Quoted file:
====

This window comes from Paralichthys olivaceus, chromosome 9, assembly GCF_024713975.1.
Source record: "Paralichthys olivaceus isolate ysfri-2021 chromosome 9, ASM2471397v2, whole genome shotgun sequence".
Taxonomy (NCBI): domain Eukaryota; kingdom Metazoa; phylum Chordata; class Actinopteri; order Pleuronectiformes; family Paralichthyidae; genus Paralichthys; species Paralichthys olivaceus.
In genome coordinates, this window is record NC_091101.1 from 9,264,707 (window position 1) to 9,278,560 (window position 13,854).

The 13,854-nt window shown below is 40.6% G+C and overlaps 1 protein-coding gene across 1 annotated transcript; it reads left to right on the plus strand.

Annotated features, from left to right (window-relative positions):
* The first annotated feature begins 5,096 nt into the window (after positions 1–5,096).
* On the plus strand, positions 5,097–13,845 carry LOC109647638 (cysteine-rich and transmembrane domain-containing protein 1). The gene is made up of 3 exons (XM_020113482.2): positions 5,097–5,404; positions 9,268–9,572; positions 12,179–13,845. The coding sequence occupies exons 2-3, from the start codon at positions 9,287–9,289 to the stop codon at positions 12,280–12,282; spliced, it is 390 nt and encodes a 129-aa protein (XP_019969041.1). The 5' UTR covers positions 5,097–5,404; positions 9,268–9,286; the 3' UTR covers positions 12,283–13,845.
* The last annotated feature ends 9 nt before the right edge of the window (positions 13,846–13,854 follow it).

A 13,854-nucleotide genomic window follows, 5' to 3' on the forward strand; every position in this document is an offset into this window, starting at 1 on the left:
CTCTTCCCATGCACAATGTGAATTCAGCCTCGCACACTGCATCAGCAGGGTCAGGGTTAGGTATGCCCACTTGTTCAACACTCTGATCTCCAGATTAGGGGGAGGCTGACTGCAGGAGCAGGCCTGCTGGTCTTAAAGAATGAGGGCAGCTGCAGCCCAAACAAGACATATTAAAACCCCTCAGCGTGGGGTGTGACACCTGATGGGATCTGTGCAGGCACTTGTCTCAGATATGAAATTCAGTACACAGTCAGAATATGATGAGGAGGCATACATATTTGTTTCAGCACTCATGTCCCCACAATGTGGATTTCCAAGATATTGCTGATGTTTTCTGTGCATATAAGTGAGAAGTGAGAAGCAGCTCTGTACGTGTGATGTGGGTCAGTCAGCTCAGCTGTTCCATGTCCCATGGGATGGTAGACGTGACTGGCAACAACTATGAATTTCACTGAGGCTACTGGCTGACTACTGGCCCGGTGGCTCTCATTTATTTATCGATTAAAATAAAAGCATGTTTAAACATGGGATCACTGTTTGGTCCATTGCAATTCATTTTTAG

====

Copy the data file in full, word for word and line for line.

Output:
This window comes from Paralichthys olivaceus, chromosome 9, assembly GCF_024713975.1.
Source record: "Paralichthys olivaceus isolate ysfri-2021 chromosome 9, ASM2471397v2, whole genome shotgun sequence".
Taxonomy (NCBI): domain Eukaryota; kingdom Metazoa; phylum Chordata; class Actinopteri; order Pleuronectiformes; family Paralichthyidae; genus Paralichthys; species Paralichthys olivaceus.
In genome coordinates, this window is record NC_091101.1 from 9,264,707 (window position 1) to 9,278,560 (window position 13,854).

The 13,854-nt window shown below is 40.6% G+C and overlaps 1 protein-coding gene across 1 annotated transcript; it reads left to right on the plus strand.

Annotated features, from left to right (window-relative positions):
* The first annotated feature begins 5,096 nt into the window (after positions 1–5,096).
* On the plus strand, positions 5,097–13,845 carry LOC109647638 (cysteine-rich and transmembrane domain-containing protein 1). The gene is made up of 3 exons (XM_020113482.2): positions 5,097–5,404; positions 9,268–9,572; positions 12,179–13,845. The coding sequence occupies exons 2-3, from the start codon at positions 9,287–9,289 to the stop codon at positions 12,280–12,282; spliced, it is 390 nt and encodes a 129-aa protein (XP_019969041.1). The 5' UTR covers positions 5,097–5,404; positions 9,268–9,286; the 3' UTR covers positions 12,283–13,845.
* The last annotated feature ends 9 nt before the right edge of the window (positions 13,846–13,854 follow it).

A 13,854-nucleotide genomic window follows, 5' to 3' on the forward strand; every position in this document is an offset into this window, starting at 1 on the left:
CTCTTCCCATGCACAATGTGAATTCAGCCTCGCACACTGCATCAGCAGGGTCAGGGTTAGGTATGCCCACTTGTTCAACACTCTGATCTCCAGATTAGGGGGAGGCTGACTGCAGGAGCAGGCCTGCTGGTCTTAAAGAATGAGGGCAGCTGCAGCCCAAACAAGACATATTAAAACCCCTCAGCGTGGGGTGTGACACCTGATGGGATCTGTGCAGGCACTTGTCTCAGATATGAAATTCAGTACACAGTCAGAATATGATGAGGAGGCATACATATTTGTTTCAGCACTCATGTCCCCACAATGTGGATTTCCAAGATATTGCTGATGTTTTCTGTGCATATAAGTGAGAAGTGAGAAGCAGCTCTGTACGTGTGATGTGGGTCAGTCAGCTCAGCTGTTCCATGTCCCATGGGATGGTAGACGTGACTGGCAACAACTATGAATTTCACTGAGGCTACTGGCTGACTACTGGCCCGGTGGCTCTCATTTATTTATCGATTAAAATAAAAGCATGTTTAAACATGGGATCACTGTTTGGTCCATTGCAATTCATTTTTAG